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December 09, 2018
Earthquake Preparedness
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What to do before an earthquake strikes:

Learn about earthquakes. Earthquakes strike suddenly, violently, and without warning at any time of the day or night. If an earthquake occurs in a populated area, it may cause many deaths and injuries and extensive property damage. Although there are no guarantees of safety during an earthquake, identifying potential hazards ahead of time. Advance planning can save lives and significantly reduce injuries and property damage.

Familiarize yourself with these terms:

  • Earthquake
  • Aftershock
  • Fault
  • Magnitude

Have Earthquake Safety Kits ready:

  • At home
  • In your car
  • Out of your home (i.e. school / office)


What to do during an earthquake:

When Indoors:

Stay as safe as possible during an earthquake. Be aware that a larger earthquake might occur after the initial quake. Minimize your movements to a few steps to a nearby safe place and stay indoors until the shaking has stopped. When you feel an earthquake, duck under a desk or sturdy table. Stay away from windows, bookcases, file cabinets, heavy mirrors, hanging plants, and other heavy objects that could fall. Watch out for falling plaster and ceiling tiles. Stay covered or well protected environment until the shaking stops and hold onto your cover. If it moves, move with it. DROP to the ground; take COVER by getting under a sturdy table or other piece of furniture; and HOLD ON until the shaking stops. If there isn't a table or desk near you, cover your face and head with your arms and crouch in an inside corner of the building.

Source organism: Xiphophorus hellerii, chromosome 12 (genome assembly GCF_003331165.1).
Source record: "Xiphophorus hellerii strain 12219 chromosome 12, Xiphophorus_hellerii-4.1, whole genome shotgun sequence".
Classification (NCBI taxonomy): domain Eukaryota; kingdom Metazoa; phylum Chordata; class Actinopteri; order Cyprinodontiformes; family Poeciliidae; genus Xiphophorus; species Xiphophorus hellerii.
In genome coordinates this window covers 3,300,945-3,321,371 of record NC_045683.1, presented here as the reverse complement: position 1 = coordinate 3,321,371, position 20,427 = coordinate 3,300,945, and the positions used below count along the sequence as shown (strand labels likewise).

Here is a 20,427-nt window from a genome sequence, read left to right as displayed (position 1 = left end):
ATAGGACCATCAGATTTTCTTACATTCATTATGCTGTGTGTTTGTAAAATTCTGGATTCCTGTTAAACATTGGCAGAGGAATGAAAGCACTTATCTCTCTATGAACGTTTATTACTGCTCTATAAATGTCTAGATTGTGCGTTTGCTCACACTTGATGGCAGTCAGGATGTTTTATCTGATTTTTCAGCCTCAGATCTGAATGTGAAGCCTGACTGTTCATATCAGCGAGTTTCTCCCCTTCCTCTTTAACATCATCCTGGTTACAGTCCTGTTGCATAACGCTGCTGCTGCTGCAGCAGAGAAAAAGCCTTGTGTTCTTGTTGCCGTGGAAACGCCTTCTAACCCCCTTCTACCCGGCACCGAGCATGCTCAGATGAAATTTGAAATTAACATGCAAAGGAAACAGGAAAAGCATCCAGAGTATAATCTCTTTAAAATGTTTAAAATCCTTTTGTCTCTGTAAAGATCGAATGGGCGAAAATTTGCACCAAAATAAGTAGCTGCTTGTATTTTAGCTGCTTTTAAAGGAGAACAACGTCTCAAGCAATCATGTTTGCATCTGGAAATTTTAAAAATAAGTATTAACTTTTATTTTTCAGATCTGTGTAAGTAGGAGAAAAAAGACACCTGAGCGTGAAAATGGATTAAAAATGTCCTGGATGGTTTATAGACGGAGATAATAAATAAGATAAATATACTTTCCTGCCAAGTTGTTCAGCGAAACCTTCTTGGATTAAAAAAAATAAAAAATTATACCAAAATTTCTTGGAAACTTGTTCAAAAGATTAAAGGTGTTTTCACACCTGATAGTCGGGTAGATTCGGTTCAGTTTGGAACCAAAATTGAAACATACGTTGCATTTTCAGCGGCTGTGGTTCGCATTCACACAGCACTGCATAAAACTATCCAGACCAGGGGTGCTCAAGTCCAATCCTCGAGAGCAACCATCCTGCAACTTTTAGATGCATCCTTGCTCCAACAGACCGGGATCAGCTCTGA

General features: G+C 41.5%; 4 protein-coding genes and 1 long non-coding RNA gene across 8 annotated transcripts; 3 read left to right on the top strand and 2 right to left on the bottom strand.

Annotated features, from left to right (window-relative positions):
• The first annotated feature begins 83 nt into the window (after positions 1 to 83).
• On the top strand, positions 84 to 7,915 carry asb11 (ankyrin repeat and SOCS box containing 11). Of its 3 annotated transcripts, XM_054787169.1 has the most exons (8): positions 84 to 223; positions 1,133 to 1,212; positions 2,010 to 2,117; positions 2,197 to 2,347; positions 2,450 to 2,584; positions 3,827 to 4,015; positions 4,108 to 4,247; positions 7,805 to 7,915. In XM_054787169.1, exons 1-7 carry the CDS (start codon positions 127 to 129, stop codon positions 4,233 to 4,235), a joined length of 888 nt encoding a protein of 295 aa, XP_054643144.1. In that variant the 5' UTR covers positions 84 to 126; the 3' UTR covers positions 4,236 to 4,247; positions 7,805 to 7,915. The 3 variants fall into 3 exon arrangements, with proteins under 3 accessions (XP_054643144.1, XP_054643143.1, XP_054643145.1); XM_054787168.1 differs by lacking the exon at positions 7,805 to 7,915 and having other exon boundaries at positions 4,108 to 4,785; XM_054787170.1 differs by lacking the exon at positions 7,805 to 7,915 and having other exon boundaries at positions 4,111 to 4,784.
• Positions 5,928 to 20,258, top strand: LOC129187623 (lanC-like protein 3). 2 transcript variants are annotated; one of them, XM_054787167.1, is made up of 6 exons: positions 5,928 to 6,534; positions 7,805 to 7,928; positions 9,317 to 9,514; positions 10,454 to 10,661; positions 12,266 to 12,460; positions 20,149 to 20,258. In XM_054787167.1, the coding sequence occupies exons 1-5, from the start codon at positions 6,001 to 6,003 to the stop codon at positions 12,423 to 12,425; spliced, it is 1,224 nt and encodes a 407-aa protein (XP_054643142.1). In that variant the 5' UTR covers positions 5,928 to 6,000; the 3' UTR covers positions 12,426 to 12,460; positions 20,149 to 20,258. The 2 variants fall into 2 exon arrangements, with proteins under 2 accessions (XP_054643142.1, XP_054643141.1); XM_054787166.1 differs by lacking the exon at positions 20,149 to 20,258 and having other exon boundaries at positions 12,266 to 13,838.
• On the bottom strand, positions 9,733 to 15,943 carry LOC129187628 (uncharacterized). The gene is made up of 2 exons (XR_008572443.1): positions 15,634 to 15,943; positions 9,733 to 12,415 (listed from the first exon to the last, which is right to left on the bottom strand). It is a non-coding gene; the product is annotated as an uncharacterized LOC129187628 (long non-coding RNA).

When Outdoors:

Stay there. If you're OUTDOORS, move to a clear area away from trees, signs, buildings, electrical wires and poles. Move away from buildings, streetlights, and utility wires. Once in the open, stay there until the shaking stops. The greatest danger exists directly outside buildings, at exits, and alongside exterior walls. Many of the outdoor fatalities have occurred when people ran outside of buildings only to be killed by falling debris from collapsing walls. Ground movement during an earthquake is seldom the direct cause of death or injury. Most earthquake-related casualties result from collapsing walls, flying glass, and falling objects.
If you're DRIVING , pull over to the side of the road and stop. Avoid overpasses, power lines, and other hazards. Stay inside the vehicle until the shaking is over. Stop as quickly as safety permits and stay in the vehicle. Avoid stopping near or under buildings, trees, overpasses, and utility wires. Proceed cautiously once the earthquake has stopped. Avoid roads, bridges, or ramps that might have been damaged by the earthquake.

What to do after an earthquake:

  • Remain calm and reassure others.
  • Make communications with your family and other loved onces.
  • Inspect utilities in your home.
  • Help others cope, especially children.




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